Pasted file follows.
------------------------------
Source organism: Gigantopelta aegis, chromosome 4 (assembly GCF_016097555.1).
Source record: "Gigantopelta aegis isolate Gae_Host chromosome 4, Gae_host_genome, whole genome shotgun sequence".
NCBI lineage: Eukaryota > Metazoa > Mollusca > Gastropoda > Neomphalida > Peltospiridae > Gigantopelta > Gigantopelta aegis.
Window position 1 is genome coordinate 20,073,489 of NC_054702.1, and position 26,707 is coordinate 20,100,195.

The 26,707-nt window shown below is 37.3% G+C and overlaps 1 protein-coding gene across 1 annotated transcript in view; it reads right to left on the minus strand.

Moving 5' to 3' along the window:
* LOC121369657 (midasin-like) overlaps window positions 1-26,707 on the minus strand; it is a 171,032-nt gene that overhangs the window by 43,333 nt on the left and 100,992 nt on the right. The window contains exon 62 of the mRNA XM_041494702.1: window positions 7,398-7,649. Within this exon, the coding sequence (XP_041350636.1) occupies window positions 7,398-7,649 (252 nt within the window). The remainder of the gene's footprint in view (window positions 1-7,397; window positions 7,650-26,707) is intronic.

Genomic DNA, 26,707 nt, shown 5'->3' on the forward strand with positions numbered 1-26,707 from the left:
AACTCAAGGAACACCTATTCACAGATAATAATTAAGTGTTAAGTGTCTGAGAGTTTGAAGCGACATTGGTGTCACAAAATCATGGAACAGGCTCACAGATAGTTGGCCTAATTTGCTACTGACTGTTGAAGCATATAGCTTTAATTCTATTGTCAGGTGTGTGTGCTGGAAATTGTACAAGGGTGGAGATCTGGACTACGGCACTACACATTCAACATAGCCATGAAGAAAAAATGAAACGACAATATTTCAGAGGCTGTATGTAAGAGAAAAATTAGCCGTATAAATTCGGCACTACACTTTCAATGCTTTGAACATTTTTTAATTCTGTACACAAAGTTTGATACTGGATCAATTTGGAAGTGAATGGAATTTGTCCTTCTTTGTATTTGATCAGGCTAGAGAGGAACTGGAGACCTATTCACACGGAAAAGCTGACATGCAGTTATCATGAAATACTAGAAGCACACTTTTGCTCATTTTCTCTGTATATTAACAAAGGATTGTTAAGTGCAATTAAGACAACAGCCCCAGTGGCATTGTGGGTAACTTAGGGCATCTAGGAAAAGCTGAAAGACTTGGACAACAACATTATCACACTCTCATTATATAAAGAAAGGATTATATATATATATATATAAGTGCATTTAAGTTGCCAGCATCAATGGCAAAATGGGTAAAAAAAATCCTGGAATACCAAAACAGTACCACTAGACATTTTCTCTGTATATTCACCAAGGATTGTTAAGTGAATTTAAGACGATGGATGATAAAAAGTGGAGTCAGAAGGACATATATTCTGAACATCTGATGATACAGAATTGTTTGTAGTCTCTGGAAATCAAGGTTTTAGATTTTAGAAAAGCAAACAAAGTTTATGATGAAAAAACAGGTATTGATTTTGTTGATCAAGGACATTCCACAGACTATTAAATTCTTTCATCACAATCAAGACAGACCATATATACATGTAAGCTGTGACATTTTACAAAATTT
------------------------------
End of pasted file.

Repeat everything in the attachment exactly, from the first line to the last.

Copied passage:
Source organism: Gigantopelta aegis, chromosome 4 (assembly GCF_016097555.1).
Source record: "Gigantopelta aegis isolate Gae_Host chromosome 4, Gae_host_genome, whole genome shotgun sequence".
NCBI lineage: Eukaryota > Metazoa > Mollusca > Gastropoda > Neomphalida > Peltospiridae > Gigantopelta > Gigantopelta aegis.
Window position 1 is genome coordinate 20,073,489 of NC_054702.1, and position 26,707 is coordinate 20,100,195.

The 26,707-nt window shown below is 37.3% G+C and overlaps 1 protein-coding gene across 1 annotated transcript in view; it reads right to left on the minus strand.

Moving 5' to 3' along the window:
* LOC121369657 (midasin-like) overlaps window positions 1-26,707 on the minus strand; it is a 171,032-nt gene that overhangs the window by 43,333 nt on the left and 100,992 nt on the right. The window contains exon 62 of the mRNA XM_041494702.1: window positions 7,398-7,649. Within this exon, the coding sequence (XP_041350636.1) occupies window positions 7,398-7,649 (252 nt within the window). The remainder of the gene's footprint in view (window positions 1-7,397; window positions 7,650-26,707) is intronic.

Genomic DNA, 26,707 nt, shown 5'->3' on the forward strand with positions numbered 1-26,707 from the left:
AACTCAAGGAACACCTATTCACAGATAATAATTAAGTGTTAAGTGTCTGAGAGTTTGAAGCGACATTGGTGTCACAAAATCATGGAACAGGCTCACAGATAGTTGGCCTAATTTGCTACTGACTGTTGAAGCATATAGCTTTAATTCTATTGTCAGGTGTGTGTGCTGGAAATTGTACAAGGGTGGAGATCTGGACTACGGCACTACACATTCAACATAGCCATGAAGAAAAAATGAAACGACAATATTTCAGAGGCTGTATGTAAGAGAAAAATTAGCCGTATAAATTCGGCACTACACTTTCAATGCTTTGAACATTTTTTAATTCTGTACACAAAGTTTGATACTGGATCAATTTGGAAGTGAATGGAATTTGTCCTTCTTTGTATTTGATCAGGCTAGAGAGGAACTGGAGACCTATTCACACGGAAAAGCTGACATGCAGTTATCATGAAATACTAGAAGCACACTTTTGCTCATTTTCTCTGTATATTAACAAAGGATTGTTAAGTGCAATTAAGACAACAGCCCCAGTGGCATTGTGGGTAACTTAGGGCATCTAGGAAAAGCTGAAAGACTTGGACAACAACATTATCACACTCTCATTATATAAAGAAAGGATTATATATATATATATATAAGTGCATTTAAGTTGCCAGCATCAATGGCAAAATGGGTAAAAAAAATCCTGGAATACCAAAACAGTACCACTAGACATTTTCTCTGTATATTCACCAAGGATTGTTAAGTGAATTTAAGACGATGGATGATAAAAAGTGGAGTCAGAAGGACATATATTCTGAACATCTGATGATACAGAATTGTTTGTAGTCTCTGGAAATCAAGGTTTTAGATTTTAGAAAAGCAAACAAAGTTTATGATGAAAAAACAGGTATTGATTTTGTTGATCAAGGACATTCCACAGACTATTAAATTCTTTCATCACAATCAAGACAGACCATATATACATGTAAGCTGTGACATTTTACAAAATTT